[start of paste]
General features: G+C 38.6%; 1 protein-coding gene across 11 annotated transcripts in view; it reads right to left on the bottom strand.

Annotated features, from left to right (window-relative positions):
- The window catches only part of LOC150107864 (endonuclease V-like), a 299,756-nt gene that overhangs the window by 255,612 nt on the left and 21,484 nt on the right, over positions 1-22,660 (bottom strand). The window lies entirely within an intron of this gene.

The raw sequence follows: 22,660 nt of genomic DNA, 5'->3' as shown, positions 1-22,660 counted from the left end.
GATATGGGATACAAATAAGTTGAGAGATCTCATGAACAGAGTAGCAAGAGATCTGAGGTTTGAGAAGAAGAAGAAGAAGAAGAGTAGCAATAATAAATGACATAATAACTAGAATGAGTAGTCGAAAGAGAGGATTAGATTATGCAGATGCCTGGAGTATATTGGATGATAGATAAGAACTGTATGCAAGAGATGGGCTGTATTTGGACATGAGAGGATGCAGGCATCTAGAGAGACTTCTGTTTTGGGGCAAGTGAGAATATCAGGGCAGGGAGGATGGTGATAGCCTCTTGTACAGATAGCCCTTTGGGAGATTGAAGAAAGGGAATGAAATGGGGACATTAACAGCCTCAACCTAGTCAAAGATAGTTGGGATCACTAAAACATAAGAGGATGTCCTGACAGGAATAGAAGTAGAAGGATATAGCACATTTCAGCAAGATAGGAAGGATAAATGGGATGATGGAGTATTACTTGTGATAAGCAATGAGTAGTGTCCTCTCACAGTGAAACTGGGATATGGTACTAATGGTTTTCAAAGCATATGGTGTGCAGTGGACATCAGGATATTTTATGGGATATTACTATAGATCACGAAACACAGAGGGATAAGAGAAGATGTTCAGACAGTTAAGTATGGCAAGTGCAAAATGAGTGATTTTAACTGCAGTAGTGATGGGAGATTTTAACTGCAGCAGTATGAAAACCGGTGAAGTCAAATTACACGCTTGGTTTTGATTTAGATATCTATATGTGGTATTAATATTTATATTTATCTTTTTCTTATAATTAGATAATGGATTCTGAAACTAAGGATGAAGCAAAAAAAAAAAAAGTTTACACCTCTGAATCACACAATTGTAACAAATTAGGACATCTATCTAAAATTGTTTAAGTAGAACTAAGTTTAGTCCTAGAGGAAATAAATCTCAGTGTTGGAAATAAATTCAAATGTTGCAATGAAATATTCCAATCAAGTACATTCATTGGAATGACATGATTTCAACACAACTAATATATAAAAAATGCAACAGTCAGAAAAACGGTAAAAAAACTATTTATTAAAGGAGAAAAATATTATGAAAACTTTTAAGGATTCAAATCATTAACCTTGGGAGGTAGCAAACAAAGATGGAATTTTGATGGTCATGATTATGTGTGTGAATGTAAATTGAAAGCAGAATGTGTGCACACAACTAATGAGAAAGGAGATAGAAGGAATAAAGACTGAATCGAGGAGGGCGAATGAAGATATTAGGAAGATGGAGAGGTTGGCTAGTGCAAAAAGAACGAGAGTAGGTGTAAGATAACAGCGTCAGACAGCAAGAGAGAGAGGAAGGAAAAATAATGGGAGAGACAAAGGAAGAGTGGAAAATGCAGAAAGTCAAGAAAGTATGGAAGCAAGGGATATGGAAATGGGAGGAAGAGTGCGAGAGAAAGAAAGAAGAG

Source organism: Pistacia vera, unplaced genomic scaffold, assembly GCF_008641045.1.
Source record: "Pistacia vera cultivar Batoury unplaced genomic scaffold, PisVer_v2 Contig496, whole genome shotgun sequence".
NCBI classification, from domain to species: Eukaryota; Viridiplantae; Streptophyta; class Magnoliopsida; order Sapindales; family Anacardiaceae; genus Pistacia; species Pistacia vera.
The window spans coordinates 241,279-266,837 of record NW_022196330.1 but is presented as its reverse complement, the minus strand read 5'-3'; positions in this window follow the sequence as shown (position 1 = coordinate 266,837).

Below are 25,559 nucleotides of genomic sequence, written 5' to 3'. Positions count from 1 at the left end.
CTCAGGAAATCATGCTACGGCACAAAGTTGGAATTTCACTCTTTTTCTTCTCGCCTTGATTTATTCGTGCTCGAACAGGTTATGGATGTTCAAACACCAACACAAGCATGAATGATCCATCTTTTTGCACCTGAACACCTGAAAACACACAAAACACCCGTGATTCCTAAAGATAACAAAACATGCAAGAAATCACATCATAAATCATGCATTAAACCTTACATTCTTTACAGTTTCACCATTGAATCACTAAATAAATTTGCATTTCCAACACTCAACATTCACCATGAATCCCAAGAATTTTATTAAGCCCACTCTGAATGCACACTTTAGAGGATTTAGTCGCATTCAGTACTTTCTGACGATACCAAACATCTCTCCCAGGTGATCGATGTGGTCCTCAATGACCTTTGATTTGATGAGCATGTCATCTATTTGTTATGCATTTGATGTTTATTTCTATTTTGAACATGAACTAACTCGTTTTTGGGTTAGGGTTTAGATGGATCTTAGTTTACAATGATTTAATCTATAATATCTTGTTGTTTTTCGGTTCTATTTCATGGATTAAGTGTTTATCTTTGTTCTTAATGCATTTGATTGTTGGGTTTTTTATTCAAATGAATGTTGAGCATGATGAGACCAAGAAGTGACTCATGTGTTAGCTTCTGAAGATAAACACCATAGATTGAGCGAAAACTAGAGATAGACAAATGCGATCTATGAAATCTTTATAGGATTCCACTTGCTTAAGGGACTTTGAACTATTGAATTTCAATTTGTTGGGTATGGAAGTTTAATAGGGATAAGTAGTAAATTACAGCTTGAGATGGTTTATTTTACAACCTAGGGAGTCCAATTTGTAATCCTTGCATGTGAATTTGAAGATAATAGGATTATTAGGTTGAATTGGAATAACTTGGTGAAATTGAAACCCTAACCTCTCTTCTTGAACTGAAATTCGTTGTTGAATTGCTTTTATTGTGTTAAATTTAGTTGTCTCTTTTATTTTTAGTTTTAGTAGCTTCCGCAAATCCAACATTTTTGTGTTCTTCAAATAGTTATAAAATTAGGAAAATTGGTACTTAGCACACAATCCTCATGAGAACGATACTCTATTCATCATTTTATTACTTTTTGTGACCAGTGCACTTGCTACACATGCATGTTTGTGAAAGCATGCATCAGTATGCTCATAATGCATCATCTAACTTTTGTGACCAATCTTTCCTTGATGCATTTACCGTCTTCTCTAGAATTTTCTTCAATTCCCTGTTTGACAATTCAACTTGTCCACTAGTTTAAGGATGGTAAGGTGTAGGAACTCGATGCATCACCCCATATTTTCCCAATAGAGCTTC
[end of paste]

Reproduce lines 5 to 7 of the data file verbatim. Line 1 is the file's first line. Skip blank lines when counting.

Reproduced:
GATATGGGATACAAATAAGTTGAGAGATCTCATGAACAGAGTAGCAAGAGATCTGAGGTTTGAGAAGAAGAAGAAGAAGAAGAGTAGCAATAATAAATGACATAATAACTAGAATGAGTAGTCGAAAGAGAGGATTAGATTATGCAGATGCCTGGAGTATATTGGATGATAGATAAGAACTGTATGCAAGAGATGGGCTGTATTTGGACATGAGAGGATGCAGGCATCTAGAGAGACTTCTGTTTTGGGGCAAGTGAGAATATCAGGGCAGGGAGGATGGTGATAGCCTCTTGTACAGATAGCCCTTTGGGAGATTGAAGAAAGGGAATGAAATGGGGACATTAACAGCCTCAACCTAGTCAAAGATAGTTGGGATCACTAAAACATAAGAGGATGTCCTGACAGGAATAGAAGTAGAAGGATATAGCACATTTCAGCAAGATAGGAAGGATAAATGGGATGATGGAGTATTACTTGTGATAAGCAATGAGTAGTGTCCTCTCACAGTGAAACTGGGATATGGTACTAATGGTTTTCAAAGCATATGGTGTGCAGTGGACATCAGGATATTTTATGGGATATTACTATAGATCACGAAACACAGAGGGATAAGAGAAGATGTTCAGACAGTTAAGTATGGCAAGTGCAAAATGAGTGATTTTAACTGCAGTAGTGATGGGAGATTTTAACTGCAGCAGTATGAAAACCGGTGAAGTCAAATTACACGCTTGGTTTTGATTTAGATATCTATATGTGGTATTAATATTTATATTTATCTTTTTCTTATAATTAGATAATGGATTCTGAAACTAAGGATGAAGCAAAAAAAAAAAAAGTTTACACCTCTGAATCACACAATTGTAACAAATTAGGACATCTATCTAAAATTGTTTAAGTAGAACTAAGTTTAGTCCTAGAGGAAATAAATCTCAGTGTTGGAAATAAATTCAAATGTTGCAATGAAATATTCCAATCAAGTACATTCATTGGAATGACATGATTTCAACACAACTAATATATAAAAAATGCAACAGTCAGAAAAACGGTAAAAAAACTATTTATTAAAGGAGAAAAATATTATGAAAACTTTTAAGGATTCAAATCATTAACCTTGGGAGGTAGCAAACAAAGATGGAATTTTGATGGTCATGATTATGTGTGTGAATGTAAATTGAAAGCAGAATGTGTGCACACAACTAATGAGAAAGGAGATAGAAGGAATAAAGACTGAATCGAGGAGGGCGAATGAAGATATTAGGAAGATGGAGAGGTTGGCTAGTGCAAAAAGAACGAGAGTAGGTGTAAGATAACAGCGTCAGACAGCAAGAGAGAGAGGAAGGAAAAATAATGGGAGAGACAAAGGAAGAGTGGAAAATGCAGAAAGTCAAGAAAGTATGGAAGCAAGGGATATGGAAATGGGAGGAAGAGTGCGAGAGAAAGAAAGAAGAG

Source organism: Pistacia vera, unplaced genomic scaffold, assembly GCF_008641045.1.
Source record: "Pistacia vera cultivar Batoury unplaced genomic scaffold, PisVer_v2 Contig496, whole genome shotgun sequence".